The shape selectivity (αTBN/BaP) of a phase is defined as:
αTBN/BaP =k′ TBN /k′ BaP
where k′ is the retention factor of a given analyte. The retention factor is determined by the following equation:
k′=(t r −t 0)/t 0
where tr is the retention time of the solute of interest (in minutes) and t0 is the time it takes an unretained solute to elute. The elution order ratio (k′) for the nonplanar (TBN) and planar (BaP) solutes (i.e., αTBN/BaP=k′TBN/k′BaP) therefore provides a numerical assessment of the phase's shape selectivity. A selectivity factor of αTBN/BaP>1.7 is indicative of a stationary phase with low shape selectivity, for which the planar solute, BaP, elutes before the non-planar solute TBN as shown in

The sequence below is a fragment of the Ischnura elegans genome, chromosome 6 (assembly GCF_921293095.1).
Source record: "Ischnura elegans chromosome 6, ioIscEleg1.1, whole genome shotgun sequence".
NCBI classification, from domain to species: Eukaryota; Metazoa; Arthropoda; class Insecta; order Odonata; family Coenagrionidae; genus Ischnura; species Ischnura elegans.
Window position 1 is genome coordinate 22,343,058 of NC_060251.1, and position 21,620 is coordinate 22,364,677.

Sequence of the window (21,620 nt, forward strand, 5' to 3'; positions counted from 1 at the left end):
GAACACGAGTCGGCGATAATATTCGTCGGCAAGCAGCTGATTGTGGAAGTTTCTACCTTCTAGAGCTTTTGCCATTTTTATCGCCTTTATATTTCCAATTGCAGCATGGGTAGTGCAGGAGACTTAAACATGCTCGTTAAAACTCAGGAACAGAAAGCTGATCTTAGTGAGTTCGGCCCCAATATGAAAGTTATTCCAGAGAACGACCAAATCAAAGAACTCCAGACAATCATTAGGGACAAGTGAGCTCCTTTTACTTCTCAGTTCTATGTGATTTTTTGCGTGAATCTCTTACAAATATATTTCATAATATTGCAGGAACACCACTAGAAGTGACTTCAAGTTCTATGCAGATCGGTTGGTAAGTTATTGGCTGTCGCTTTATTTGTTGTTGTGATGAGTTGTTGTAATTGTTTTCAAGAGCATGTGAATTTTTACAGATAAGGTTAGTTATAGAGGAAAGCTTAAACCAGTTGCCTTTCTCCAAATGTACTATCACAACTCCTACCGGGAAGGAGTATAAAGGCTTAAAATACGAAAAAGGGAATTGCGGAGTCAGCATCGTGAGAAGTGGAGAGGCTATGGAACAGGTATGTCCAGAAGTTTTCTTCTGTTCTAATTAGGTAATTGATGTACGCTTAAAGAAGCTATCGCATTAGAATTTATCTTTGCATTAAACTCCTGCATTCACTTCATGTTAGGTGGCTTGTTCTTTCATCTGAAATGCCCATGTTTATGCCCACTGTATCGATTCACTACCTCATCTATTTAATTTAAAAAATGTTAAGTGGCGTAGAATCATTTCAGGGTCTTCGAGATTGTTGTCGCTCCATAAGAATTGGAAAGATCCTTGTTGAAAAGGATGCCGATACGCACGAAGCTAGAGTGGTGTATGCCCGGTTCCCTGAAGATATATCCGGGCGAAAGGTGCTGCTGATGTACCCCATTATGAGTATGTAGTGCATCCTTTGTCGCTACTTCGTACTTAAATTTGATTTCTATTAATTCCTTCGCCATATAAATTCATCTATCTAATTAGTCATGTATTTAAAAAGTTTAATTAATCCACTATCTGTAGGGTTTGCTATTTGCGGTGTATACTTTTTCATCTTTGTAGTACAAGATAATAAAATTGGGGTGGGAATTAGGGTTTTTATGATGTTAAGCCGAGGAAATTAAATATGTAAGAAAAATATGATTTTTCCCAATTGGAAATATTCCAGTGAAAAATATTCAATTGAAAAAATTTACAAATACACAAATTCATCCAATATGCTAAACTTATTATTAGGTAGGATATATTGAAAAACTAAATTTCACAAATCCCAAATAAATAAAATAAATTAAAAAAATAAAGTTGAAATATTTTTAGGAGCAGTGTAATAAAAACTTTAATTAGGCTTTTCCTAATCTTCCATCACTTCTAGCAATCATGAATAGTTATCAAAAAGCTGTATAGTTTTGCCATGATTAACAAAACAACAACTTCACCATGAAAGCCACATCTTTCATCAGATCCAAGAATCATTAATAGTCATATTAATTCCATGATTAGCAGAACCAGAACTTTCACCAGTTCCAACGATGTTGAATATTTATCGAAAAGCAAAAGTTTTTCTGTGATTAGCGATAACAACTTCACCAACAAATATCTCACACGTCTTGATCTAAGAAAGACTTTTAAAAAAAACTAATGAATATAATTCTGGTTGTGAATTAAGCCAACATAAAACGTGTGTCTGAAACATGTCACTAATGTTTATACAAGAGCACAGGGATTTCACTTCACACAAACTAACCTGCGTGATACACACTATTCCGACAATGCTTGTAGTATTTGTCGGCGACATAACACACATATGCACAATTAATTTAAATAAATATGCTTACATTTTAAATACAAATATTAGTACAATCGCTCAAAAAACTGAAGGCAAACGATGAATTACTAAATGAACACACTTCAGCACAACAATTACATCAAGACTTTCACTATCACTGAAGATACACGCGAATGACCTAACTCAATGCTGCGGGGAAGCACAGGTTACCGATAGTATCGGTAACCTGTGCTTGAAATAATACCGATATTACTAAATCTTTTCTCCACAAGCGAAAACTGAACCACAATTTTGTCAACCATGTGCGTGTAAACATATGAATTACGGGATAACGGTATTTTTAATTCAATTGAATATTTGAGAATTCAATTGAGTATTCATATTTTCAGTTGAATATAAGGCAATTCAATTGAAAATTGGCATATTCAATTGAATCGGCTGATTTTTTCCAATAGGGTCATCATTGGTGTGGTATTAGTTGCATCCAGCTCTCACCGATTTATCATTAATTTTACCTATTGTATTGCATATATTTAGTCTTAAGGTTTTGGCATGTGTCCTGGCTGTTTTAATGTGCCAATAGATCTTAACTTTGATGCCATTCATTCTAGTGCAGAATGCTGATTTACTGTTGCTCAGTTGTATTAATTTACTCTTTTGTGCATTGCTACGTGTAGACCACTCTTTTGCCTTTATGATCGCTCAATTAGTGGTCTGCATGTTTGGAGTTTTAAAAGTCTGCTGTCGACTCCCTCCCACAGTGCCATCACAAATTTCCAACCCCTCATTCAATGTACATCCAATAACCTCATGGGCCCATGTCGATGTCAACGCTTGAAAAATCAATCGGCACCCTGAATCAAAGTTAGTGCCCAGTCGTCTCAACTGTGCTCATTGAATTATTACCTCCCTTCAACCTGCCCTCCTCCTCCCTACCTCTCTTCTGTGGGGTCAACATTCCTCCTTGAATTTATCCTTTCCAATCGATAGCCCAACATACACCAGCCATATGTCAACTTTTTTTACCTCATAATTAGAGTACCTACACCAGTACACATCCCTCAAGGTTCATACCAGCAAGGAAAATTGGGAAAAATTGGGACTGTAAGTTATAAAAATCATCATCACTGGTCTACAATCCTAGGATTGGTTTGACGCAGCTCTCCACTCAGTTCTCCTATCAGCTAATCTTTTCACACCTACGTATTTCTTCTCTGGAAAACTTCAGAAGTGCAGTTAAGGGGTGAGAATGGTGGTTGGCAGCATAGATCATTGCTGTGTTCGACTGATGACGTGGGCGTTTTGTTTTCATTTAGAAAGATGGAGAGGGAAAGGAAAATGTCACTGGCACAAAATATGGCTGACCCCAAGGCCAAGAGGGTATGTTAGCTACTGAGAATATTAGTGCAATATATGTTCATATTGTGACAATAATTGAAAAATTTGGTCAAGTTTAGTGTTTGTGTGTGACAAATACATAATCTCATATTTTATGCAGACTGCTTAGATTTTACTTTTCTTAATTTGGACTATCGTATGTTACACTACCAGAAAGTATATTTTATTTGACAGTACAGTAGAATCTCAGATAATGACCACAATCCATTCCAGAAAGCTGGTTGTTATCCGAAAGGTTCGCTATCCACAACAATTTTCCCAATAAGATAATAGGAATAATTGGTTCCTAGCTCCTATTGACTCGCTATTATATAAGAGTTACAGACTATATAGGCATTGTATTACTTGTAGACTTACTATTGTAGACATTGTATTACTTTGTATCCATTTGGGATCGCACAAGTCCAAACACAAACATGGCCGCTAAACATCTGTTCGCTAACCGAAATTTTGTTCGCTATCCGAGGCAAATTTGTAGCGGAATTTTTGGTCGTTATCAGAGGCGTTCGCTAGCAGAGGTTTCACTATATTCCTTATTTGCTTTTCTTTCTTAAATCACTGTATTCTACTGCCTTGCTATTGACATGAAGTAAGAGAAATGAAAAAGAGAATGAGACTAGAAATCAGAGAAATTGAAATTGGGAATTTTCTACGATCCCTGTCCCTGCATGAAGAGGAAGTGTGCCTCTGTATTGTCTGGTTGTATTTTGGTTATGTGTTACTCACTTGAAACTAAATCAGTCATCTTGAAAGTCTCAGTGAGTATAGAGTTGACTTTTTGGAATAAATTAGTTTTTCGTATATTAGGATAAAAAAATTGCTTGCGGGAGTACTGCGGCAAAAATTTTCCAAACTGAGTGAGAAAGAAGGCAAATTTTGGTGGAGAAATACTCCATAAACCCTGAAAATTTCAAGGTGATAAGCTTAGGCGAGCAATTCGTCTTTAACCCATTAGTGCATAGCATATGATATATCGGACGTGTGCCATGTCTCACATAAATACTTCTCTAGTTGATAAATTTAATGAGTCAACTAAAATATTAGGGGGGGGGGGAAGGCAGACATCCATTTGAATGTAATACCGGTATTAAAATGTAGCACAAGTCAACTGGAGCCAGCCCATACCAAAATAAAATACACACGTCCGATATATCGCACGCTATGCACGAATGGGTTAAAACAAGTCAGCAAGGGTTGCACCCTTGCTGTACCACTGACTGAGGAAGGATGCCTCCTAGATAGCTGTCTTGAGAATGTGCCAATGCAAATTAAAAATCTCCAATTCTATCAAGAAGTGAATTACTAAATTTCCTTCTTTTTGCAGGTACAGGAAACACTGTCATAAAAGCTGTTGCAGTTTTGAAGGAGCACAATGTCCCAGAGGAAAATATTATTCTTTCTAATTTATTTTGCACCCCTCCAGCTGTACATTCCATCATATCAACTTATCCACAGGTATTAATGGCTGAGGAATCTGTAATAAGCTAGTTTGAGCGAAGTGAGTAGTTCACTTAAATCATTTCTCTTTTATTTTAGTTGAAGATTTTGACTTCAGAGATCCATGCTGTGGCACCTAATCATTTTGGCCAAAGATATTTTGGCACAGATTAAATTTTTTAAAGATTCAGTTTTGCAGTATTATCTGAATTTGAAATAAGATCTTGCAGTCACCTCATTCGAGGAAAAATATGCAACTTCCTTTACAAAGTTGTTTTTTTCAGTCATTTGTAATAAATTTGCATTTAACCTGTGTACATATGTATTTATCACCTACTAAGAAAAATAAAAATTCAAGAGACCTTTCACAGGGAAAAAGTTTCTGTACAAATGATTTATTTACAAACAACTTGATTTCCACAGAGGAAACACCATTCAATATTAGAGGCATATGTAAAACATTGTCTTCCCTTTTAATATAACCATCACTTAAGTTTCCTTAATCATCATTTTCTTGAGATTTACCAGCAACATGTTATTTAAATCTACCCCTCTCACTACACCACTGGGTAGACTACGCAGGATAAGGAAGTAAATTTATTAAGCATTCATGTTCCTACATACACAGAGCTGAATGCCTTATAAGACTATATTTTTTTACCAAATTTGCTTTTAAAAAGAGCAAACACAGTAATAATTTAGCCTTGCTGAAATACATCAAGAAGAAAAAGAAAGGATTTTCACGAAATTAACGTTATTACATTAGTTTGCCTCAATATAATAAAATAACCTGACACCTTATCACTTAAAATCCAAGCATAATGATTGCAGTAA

Typical LC stationary phases of the prior art that have been used for shape selective separations include polymeric alkylsilanes of carbon lengths 18-30 as shown in
An aspect of the stationary phase provided herein may be described as an extended length fluorinated carboxylic acid stationary phase with molecular shape recognition for liquid chromatographic (LC) separations at high temperatures and/or highly aqueous mobile phase conditions. The extended length fluorinated carboxylic acid stationary phase of an aspect of the present invention is comprised of longer perfluorinated alkyl ligands than that of the prior art. The perfluorinated alkyl ligands of an aspect of the present invention may be bound to the substrate through an amine covalent linkage, and as a result be more shape selective as defined by SRM 869a. This comparison of shape selectivity is shown in
Through the chromatographic evaluations of two prior art stationary phases using SRM 869a, it has been shown that these phases of the prior art do not exhibit significant shape selective properties. This is shown in